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Court Steps in to Force Recalled HOA Board to Step Down

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The Court of Appeals recently ruled in Lake Lindero Homeowners Association, Inc. v. Barone that Corporations Code section 7616 may be used to validate a recall election removing the former board of a homeowners association (“HOA”), in addition to validating the election of a new HOA board.

In this case, the board was properly served with a recall petition for the entire sitting board.  The HOA held an election meeting on December 19, 2019; however, quorum was not present. In compliance with the HOA’s bylaws, a majority of the members at the December 19, 2019 election meeting voted to adjourn the meeting to December 23, 2019, wherein only 25% of the votes of the membership would be required to constitute a quorum, as opposed to the usual 50%.

Thereafter, at the election meeting on December 23, 2019, the necessary quorum of 25% of the membership was present. The recall of the entire board passed, and a new board was elected and certified.

In January of 2020, Plaintiffs filed a complaint seeking a declaration under Corporations Code section 7616 validating the December 2019 recall election and the election of the new board. Plaintiff’s action was necessitated by Defendant Barone, and other prior board members, refusal to recognize the validity of the December 2019 recall. The trial court granted Plaintiff’s request for declaratory relief and validated the December 2019 recall. Defendant Barone appealed.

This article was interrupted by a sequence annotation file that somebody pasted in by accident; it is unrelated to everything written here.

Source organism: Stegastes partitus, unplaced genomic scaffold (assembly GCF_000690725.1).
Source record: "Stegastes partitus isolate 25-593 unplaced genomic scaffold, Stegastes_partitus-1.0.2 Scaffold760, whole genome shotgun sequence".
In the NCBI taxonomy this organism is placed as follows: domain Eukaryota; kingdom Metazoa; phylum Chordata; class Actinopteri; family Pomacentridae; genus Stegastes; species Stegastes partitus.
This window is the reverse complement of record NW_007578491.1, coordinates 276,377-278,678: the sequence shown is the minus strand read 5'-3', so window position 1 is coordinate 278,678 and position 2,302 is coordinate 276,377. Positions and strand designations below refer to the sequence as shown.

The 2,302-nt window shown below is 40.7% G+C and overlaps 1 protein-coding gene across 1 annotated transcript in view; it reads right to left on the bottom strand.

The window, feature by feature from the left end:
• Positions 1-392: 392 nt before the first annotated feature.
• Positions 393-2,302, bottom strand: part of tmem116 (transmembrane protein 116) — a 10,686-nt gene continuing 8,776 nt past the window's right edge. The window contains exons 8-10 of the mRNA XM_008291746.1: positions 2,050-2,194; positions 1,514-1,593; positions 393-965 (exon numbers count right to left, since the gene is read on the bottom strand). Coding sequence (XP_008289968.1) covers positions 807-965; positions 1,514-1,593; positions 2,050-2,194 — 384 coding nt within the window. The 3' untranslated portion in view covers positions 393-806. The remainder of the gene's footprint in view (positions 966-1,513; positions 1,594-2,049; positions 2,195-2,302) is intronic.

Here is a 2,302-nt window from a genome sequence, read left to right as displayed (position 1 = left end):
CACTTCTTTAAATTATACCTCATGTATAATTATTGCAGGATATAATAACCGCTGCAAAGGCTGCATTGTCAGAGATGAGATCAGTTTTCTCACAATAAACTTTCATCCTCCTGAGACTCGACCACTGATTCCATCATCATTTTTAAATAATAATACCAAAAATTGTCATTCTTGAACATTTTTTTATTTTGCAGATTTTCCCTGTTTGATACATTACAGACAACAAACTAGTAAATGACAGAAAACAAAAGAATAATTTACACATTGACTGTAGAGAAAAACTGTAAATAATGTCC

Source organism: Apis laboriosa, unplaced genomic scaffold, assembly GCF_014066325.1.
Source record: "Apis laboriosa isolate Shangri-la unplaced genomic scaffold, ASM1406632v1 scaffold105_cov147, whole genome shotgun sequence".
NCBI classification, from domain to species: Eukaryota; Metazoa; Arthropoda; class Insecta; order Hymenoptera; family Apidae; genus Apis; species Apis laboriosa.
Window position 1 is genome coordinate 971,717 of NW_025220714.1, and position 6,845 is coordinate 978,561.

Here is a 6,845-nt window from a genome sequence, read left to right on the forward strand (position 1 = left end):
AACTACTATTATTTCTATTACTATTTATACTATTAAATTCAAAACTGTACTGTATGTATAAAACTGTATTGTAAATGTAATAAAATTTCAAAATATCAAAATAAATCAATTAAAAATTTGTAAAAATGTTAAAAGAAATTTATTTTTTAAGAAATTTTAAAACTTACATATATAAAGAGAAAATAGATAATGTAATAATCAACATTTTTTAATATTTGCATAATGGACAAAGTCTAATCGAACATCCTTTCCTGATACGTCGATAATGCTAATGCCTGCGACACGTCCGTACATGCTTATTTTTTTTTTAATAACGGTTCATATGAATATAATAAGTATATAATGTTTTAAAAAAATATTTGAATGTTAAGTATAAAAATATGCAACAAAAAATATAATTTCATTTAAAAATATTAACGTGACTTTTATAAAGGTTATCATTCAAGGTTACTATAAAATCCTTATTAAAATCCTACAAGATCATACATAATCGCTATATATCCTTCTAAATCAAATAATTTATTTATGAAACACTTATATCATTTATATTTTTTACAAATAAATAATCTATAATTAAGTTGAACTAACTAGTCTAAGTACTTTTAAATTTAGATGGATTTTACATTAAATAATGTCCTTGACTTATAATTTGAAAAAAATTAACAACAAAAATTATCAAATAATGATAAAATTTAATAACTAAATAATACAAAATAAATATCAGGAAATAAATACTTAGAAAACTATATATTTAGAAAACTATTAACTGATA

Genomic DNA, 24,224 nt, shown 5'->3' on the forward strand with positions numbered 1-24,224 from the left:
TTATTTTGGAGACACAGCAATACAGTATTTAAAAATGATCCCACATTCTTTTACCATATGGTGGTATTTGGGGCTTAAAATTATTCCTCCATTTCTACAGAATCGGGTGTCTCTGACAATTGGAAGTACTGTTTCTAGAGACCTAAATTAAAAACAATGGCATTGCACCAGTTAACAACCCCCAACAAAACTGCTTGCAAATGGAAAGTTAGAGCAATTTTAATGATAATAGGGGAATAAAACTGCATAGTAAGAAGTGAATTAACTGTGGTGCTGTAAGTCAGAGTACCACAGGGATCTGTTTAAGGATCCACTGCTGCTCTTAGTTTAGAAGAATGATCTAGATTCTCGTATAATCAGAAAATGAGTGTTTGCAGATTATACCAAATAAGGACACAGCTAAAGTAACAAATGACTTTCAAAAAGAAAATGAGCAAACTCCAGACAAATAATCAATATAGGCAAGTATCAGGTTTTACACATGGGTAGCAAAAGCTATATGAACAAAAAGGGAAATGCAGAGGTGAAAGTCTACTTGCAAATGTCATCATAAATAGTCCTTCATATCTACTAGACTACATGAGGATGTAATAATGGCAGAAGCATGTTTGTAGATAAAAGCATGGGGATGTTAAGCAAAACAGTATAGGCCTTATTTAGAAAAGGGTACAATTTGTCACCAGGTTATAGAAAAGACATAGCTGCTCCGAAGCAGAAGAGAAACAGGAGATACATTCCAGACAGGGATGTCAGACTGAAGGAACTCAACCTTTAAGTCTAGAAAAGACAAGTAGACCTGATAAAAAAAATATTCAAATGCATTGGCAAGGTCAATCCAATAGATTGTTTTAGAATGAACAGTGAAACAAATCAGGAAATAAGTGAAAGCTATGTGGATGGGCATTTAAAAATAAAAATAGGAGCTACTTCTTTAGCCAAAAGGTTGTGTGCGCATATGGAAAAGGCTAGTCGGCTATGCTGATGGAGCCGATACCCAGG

Defendant argued on appeal that Corporations Code section 7616 pertained to validating elections only and did not authorize Plaintiff’s action or the trial court to validate a recall election. The Court of Appeals disagreed with Defendant Barone’s narrow reading of the statute.

First, the Court found the statutory text of Corporations Code section 7616 to evidence a clear legislative intent providing trial courts with broad authority to determine the validity of board elections.  While the Court acknowledged recall elections are not expressly referenced in the code section, the Court looked to subdivision (d) of Corporations Code section 7616 to support its holding, which authorizes the Court to “…direct any such other relief as may be just and proper.”

The Court concluded Corporations Code section 7616(d) was broad enough to serve as a “procedural vehicle” to clarify Plaintiffs recall rights under the HOA’s bylaws, even though the statute does not expressly mention recall elections. The Court reasoned that it was “just and proper” to enter an order confirming the recall, as it could not determine the validity of the election of the new board without first addressing the recall. The Court further concluded that having validly confirmed the recall and subsequent election of the HOA’s new board, the same code section authorized the trial court to enter an order confirming Defendant Barone had no authority to act on the HOA’s behalf.

California HOA lawyers This case is an unfortunate example of an HOA board of directors refusing to recognize the will of its membership in exercising their rights to control the leadership of their community. HOA boards which are unclear about the procedural aspects of their board elections should consult with a qualified HOA lawyer for guidance. 
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